“We spent a lot of time in the hospital and morgues. In one Morgue I met Irina who had arrived to find the body of her 22-year-old son Eduard. She told us the story of her son, of her beautiful baby. She showed us photographs of her boy and cried and raged at the injustice that took him from her so young. When my sister asked me how can you photograph things like that? I had to say, how can I not?”
“I also photographed a little girl who had fled Maripol with her family. Their van doors opened and her family were all squashed in together, and in the gloom was this little face. For a split second she wasn’t aware I was there and she looked through me with such a mixture of emotions. I took the photo and then she saw me and started playing hide and seek behind her hands and behaving like any child. But for a moment there was this little face that seemed to sum up perfectly, the entirety of the refugee crisis.”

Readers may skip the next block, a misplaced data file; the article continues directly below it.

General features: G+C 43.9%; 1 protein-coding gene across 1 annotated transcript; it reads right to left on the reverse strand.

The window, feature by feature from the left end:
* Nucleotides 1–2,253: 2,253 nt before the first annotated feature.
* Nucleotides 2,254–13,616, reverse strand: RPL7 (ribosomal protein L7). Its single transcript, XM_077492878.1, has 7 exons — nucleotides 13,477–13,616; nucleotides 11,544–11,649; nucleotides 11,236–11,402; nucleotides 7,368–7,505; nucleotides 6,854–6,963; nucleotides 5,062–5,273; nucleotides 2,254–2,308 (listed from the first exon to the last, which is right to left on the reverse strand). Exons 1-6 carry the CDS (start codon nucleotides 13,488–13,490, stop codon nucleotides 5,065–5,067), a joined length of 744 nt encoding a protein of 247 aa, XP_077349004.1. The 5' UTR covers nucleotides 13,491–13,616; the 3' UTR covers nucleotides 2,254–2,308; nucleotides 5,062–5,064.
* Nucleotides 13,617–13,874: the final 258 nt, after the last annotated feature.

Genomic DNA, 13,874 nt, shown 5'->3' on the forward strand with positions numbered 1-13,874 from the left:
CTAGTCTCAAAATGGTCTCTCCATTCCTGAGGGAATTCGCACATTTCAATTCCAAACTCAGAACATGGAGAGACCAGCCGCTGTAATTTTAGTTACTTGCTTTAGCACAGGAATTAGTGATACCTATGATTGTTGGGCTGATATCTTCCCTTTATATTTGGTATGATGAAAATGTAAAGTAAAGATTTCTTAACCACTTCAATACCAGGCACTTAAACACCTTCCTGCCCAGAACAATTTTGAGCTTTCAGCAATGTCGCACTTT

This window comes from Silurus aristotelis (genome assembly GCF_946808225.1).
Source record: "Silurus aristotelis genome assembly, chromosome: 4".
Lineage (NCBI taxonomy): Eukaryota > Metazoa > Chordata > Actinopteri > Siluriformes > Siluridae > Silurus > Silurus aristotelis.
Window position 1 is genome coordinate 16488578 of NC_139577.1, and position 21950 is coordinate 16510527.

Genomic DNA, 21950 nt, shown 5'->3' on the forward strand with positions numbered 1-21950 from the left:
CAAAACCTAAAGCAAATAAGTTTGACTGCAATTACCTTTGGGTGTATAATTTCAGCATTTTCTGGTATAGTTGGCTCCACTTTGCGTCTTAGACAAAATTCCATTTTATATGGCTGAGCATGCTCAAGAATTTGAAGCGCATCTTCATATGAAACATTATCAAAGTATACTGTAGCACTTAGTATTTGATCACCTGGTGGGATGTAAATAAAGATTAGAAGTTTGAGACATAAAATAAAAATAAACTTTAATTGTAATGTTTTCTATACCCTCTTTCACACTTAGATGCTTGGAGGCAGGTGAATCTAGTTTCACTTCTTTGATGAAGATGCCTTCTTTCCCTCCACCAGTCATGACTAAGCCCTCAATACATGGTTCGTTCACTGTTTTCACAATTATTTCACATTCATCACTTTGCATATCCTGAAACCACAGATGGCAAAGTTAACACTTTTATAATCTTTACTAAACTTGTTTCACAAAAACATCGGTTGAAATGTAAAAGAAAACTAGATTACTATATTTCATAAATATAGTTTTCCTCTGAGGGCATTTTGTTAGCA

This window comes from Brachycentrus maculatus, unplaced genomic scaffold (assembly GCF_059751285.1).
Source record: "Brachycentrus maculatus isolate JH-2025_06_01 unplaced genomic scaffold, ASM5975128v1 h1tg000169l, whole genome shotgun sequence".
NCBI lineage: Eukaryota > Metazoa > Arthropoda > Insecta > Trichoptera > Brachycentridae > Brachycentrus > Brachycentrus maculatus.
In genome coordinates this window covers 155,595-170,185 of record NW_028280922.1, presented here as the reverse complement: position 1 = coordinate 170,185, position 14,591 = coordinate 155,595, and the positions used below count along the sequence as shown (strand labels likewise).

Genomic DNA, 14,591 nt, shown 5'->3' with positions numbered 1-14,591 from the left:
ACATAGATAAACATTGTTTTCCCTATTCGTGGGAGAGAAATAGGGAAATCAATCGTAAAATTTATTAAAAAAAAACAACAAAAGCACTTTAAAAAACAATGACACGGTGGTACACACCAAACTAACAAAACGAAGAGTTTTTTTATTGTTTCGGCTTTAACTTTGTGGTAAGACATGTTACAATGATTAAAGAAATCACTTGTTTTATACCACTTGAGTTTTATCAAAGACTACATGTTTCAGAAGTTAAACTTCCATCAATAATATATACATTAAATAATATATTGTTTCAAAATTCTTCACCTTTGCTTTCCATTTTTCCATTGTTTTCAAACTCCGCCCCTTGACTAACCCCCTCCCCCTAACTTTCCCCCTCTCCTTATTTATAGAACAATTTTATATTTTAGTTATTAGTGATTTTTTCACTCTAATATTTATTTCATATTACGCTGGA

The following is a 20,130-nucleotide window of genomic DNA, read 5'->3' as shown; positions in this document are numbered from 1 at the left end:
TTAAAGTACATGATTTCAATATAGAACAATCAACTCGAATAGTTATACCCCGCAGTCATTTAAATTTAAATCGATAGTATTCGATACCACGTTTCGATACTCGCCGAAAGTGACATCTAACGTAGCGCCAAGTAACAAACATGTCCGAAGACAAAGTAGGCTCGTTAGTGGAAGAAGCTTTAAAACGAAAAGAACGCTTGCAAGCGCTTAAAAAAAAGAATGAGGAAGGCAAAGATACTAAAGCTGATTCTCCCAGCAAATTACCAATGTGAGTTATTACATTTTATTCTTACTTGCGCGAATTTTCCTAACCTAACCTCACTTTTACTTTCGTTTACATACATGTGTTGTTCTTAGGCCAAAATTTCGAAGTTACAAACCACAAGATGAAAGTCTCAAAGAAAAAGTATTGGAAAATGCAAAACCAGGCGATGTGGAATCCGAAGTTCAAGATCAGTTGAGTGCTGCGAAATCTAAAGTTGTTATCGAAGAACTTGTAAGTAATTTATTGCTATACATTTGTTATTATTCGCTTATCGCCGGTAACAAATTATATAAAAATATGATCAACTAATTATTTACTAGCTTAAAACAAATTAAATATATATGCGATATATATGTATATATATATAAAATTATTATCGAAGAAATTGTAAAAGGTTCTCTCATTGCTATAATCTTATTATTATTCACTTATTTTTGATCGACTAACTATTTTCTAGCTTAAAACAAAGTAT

Many of the situations Simon finds himself in for work are particularly harrowing and highly emotionally charged, but he says it’s important he separates his own emotions from those he is photographing.
“If you break down you are not going to be able to effectively communicate the stories of the people you are seeing. The people, predominantly women and children, I saw coming out of the Ukraine have a story to tell, the children who are missing legs and the mothers in the mourges have a story to tell. It’s up to me to do that. I have to remain professional and photograph these people to tell their stories. I can get upset later. Those mothers in the morgues identifying their children, they don’t have the luxury of getting upset later.”
Simon’s work sees him run towards danger when many others are fleeing and it exposes him to some of the worst offences of humankind. Despite this he says he still sees the good in people and at the beginning of his career made a firm decision to not be dragged down by his work.
“I have covered a lot of conflict and you have to deal with the logistical aspects of it and then the emotional aspects of it and the emotional aspects are a lot harder. I am terrified a lot of the time, but I really fight against becoming cynical from everything I see. You don’t want to be a shell of a human, you have to focus on the good.”